When I do my “Beyond Johnny Depp: The History of Piracy” lecture on board ships, I like to have some fun with the audience and include some of the dumbest pirate jokes I know.
“Where did the pirate stop for breakfast?”
“IHOP.” Someone always yells this out and I can respond, “Either you have a 5-year-old grandson or a five-year-old’s sense of humor.” It always gets a laugh, except when I was on GRAND PRINCESS with a 99.8% British audience who hadn’t the vaguest idea what an “IHOP” (Pancake Restaurant chain in the US) was!
My favorite dumb pirate joke: “What do you call it when you have 500 pirates in the same room?”
“A lawyer’s convention.”
So we all grouse and gripe about inequities in the law, stupid laws, the often injustice that characterizes the law in the US – Oliver Wendell Holmes, “This is a court of law, not a court of justice” – but it IS the devil we know. Before you decide to move off to another country, be it Panama or anywhere else, you need to take a look at the legal system, which may be VERY different from that to which you are accustomed.
US law is based on English Common Law and case law which is why would-be lawyers spend so much time studying cases and quoting chapter and verse from cases which set precedent for future legal decisions. Panamanian law is VERY different being based largely on colonial Spanish law and Colombian law, since of course Panama was part of the Spanish Empire and after Simon Bolivar’s liberation, part of Colombia. Long association with the US has added in a few things adapted from US law and practice, but it isn’t the same. In the end it is up to judges to make decisions based on the judges understanding and interpretation of the law, not case law or precedents. Which for a US American kind of throws everything up into the air!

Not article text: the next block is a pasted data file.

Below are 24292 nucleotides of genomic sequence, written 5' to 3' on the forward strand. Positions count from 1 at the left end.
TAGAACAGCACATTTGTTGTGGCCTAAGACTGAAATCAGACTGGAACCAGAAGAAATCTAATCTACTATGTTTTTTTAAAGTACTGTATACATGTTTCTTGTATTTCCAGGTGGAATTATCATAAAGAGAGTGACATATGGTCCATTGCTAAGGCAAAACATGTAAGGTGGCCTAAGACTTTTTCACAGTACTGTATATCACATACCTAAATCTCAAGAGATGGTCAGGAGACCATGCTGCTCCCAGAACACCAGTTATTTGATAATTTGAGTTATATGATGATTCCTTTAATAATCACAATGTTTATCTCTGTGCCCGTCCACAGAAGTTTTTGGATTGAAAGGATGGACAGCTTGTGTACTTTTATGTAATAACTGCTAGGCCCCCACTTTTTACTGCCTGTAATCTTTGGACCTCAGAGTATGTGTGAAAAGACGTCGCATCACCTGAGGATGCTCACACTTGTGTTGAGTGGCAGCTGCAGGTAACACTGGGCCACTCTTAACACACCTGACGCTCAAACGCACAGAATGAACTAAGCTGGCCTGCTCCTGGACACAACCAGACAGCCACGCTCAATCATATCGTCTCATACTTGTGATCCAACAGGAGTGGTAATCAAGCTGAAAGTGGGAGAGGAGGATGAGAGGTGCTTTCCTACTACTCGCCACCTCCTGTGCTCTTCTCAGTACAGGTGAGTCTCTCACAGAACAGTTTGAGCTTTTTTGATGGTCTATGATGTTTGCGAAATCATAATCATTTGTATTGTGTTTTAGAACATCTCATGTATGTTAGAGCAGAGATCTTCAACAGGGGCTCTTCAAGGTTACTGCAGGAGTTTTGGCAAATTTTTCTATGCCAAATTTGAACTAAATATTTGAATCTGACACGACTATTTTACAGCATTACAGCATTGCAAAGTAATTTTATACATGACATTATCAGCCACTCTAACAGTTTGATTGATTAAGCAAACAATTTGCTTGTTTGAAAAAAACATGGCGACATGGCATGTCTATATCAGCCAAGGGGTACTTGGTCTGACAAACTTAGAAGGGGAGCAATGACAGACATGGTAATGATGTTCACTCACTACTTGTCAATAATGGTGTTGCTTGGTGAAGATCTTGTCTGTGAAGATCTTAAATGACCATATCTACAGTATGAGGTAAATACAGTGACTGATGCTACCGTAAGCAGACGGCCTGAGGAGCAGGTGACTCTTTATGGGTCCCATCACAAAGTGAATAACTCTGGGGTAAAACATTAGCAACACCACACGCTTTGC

Most nations today follow one of two major legal traditions: common law or civil law. The common law tradition emerged in England during the Middle Ages and was applied within British colonies across continents. The civil law tradition developed in continental Europe at the same time and was applied in the colonies of European imperial powers such as Spain and Portugal. Civil law was also adopted in the nineteenth and twentieth centuries by countries formerly possessing distinctive legal traditions, such as Russia and Japan, that sought to reform their legal systems in order to gain economic and political power comparable to that of Western European nation-states.
To an American familiar with the terminology and process of our legal system, which is based on English common law, civil law systems can be unfamiliar and confusing. Even though England had many profound cultural ties to the rest of Europe in the Middle Ages, its legal tradition developed differently from that of the continent for a number of historical reasons, and one of the most fundamental ways in which they diverged was in the establishment of judicial decisions as the basis of common law and legislative decisions as the basis of civil law. [The Common Law and Civil Law Traditions, UCBerkley – well worth reading]
From the US Department of State: